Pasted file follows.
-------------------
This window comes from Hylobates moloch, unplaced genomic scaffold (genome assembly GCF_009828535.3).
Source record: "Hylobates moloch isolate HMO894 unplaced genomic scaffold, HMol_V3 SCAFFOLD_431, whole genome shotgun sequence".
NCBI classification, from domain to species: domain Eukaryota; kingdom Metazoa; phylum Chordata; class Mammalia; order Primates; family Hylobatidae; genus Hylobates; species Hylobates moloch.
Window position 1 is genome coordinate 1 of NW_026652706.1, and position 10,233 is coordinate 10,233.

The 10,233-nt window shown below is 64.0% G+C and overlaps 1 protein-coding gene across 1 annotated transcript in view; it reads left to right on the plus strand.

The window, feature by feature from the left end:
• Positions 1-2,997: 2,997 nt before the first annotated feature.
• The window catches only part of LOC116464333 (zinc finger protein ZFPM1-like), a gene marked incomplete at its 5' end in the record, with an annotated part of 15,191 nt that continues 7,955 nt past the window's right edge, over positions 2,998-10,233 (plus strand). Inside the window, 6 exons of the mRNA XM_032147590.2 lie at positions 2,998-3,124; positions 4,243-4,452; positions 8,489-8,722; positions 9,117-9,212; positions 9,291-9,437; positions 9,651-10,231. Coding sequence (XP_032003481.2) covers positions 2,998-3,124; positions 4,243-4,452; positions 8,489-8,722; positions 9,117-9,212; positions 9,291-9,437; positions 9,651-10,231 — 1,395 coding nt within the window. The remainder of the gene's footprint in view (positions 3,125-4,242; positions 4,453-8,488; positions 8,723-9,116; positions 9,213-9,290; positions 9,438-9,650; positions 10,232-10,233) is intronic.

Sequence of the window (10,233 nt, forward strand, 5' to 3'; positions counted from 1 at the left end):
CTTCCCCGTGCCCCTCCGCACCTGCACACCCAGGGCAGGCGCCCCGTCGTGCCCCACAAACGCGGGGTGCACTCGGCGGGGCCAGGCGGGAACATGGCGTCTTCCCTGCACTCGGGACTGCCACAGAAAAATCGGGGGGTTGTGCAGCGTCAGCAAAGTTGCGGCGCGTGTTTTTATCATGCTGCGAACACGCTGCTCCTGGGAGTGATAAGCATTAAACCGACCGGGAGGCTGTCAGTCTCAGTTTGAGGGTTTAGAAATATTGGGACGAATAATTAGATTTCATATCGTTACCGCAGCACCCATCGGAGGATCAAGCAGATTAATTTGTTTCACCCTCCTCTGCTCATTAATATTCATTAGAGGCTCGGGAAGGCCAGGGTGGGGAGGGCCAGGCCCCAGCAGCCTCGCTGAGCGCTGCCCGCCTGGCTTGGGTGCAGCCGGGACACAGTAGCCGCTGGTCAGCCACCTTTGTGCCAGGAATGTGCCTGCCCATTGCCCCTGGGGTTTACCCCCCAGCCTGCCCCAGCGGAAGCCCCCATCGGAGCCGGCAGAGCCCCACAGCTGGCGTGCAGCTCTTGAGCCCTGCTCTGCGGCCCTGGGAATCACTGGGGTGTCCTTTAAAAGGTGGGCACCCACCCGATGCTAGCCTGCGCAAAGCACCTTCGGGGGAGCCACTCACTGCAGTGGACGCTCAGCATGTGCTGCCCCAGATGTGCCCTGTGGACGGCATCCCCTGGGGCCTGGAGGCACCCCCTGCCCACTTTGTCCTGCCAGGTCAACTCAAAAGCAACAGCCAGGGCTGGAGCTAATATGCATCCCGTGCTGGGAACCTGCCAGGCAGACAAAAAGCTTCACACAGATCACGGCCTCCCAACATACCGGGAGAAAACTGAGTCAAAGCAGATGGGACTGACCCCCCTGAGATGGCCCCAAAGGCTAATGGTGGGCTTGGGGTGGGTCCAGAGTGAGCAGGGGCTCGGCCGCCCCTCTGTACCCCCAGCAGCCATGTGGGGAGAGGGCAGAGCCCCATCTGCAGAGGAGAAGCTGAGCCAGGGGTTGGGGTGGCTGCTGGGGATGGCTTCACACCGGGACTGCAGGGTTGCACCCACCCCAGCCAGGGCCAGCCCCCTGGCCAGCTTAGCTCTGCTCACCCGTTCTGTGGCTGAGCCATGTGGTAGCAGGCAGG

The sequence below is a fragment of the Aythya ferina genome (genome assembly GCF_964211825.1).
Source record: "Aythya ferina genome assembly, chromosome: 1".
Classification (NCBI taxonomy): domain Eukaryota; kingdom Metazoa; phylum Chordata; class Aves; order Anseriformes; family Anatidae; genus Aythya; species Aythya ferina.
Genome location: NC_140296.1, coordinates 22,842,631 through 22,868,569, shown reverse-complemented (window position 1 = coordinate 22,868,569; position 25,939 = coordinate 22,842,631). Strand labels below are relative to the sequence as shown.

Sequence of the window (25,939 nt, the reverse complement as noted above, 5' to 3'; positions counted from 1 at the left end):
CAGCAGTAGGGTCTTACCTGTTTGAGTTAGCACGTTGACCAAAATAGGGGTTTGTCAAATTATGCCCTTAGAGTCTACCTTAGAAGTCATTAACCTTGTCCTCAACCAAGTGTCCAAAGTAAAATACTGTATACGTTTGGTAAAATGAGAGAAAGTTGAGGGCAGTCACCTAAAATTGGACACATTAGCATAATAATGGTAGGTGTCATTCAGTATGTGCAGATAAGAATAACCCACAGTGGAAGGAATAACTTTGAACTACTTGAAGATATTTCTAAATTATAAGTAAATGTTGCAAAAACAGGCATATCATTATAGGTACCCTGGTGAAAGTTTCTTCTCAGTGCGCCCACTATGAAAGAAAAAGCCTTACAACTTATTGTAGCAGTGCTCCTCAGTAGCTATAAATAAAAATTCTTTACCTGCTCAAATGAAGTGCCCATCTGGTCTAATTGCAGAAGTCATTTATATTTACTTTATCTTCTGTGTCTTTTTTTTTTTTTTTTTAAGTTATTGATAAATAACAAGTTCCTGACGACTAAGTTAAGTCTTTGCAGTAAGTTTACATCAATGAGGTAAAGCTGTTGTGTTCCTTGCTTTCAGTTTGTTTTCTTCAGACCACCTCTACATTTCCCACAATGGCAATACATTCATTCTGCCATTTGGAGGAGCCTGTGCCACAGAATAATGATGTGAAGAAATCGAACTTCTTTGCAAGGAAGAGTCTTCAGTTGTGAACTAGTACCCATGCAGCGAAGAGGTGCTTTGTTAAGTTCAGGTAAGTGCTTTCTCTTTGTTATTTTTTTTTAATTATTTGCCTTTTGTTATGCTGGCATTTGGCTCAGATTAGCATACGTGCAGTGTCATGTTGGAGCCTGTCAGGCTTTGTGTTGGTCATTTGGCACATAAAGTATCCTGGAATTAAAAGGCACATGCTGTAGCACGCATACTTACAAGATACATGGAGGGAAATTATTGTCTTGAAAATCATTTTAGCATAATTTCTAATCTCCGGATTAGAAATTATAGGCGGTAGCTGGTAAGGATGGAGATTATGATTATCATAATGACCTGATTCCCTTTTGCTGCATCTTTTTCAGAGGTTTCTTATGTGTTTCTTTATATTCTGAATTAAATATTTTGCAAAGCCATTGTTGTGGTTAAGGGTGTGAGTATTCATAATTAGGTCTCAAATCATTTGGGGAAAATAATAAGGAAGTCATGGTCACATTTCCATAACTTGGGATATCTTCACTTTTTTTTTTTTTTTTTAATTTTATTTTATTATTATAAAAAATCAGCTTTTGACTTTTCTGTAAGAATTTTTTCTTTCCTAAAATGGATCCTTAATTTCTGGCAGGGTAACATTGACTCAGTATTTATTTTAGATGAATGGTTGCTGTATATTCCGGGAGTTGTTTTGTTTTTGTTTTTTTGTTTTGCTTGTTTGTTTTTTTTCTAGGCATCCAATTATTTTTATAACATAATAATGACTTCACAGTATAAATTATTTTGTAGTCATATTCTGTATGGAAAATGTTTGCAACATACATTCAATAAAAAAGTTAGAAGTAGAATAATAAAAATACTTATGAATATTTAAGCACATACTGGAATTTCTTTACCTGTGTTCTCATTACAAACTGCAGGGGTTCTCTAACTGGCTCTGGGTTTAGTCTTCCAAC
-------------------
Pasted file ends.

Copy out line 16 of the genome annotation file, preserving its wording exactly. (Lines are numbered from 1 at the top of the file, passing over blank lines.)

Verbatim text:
CAGCAGTAGGGTCTTACCTGTTTGAGTTAGCACGTTGACCAAAATAGGGGTTTGTCAAATTATGCCCTTAGAGTCTACCTTAGAAGTCATTAACCTTGTCCTCAACCAAGTGTCCAAAGTAAAATACTGTATACGTTTGGTAAAATGAGAGAAAGTTGAGGGCAGTCACCTAAAATTGGACACATTAGCATAATAATGGTAGGTGTCATTCAGTATGTGCAGATAAGAATAACCCACAGTGGAAGGAATAACTTTGAACTACTTGAAGATATTTCTAAATTATAAGTAAATGTTGCAAAAACAGGCATATCATTATAGGTACCCTGGTGAAAGTTTCTTCTCAGTGCGCCCACTATGAAAGAAAAAGCCTTACAACTTATTGTAGCAGTGCTCCTCAGTAGCTATAAATAAAAATTCTTTACCTGCTCAAATGAAGTGCCCATCTGGTCTAATTGCAGAAGTCATTTATATTTACTTTATCTTCTGTGTCTTTTTTTTTTTTTTTTTAAGTTATTGATAAATAACAAGTTCCTGACGACTAAGTTAAGTCTTTGCAGTAAGTTTACATCAATGAGGTAAAGCTGTTGTGTTCCTTGCTTTCAGTTTGTTTTCTTCAGACCACCTCTACATTTCCCACAATGGCAATACATTCATTCTGCCATTTGGAGGAGCCTGTGCCACAGAATAATGATGTGAAGAAATCGAACTTCTTTGCAAGGAAGAGTCTTCAGTTGTGAACTAGTACCCATGCAGCGAAGAGGTGCTTTGTTAAGTTCAGGTAAGTGCTTTCTCTTTGTTATTTTTTTTTAATTATTTGCCTTTTGTTATGCTGGCATTTGGCTCAGATTAGCATACGTGCAGTGTCATGTTGGAGCCTGTCAGGCTTTGTGTTGGTCATTTGGCACATAAAGTATCCTGGAATTAAAAGGCACATGCTGTAGCACGCATACTTACAAGATACATGGAGGGAAATTATTGTCTTGAAAATCATTTTAGCATAATTTCTAATCTCCGGATTAGAAATTATAGGCGGTAGCTGGTAAGGATGGAGATTATGATTATCATAATGACCTGATTCCCTTTTGCTGCATCTTTTTCAGAGGTTTCTTATGTGTTTCTTTATATTCTGAATTAAATATTTTGCAAAGCCATTGTTGTGGTTAAGGGTGTGAGTATTCATAATTAGGTCTCAAATCATTTGGGGAAAATAATAAGGAAGTCATGGTCACATTTCCATAACTTGGGATATCTTCACTTTTTTTTTTTTTTTTTAATTTTATTTTATTATTATAAAAAATCAGCTTTTGACTTTTCTGTAAGAATTTTTTCTTTCCTAAAATGGATCCTTAATTTCTGGCAGGGTAACATTGACTCAGTATTTATTTTAGATGAATGGTTGCTGTATATTCCGGGAGTTGTTTTGTTTTTGTTTTTTTGTTTTGCTTGTTTGTTTTTTTTCTAGGCATCCAATTATTTTTATAACATAATAATGACTTCACAGTATAAATTATTTTGTAGTCATATTCTGTATGGAAAATGTTTGCAACATACATTCAATAAAAAAGTTAGAAGTAGAATAATAAAAATACTTATGAATATTTAAGCACATACTGGAATTTCTTTACCTGTGTTCTCATTACAAACTGCAGGGGTTCTCTAACTGGCTCTGGGTTTAGTCTTCCAAC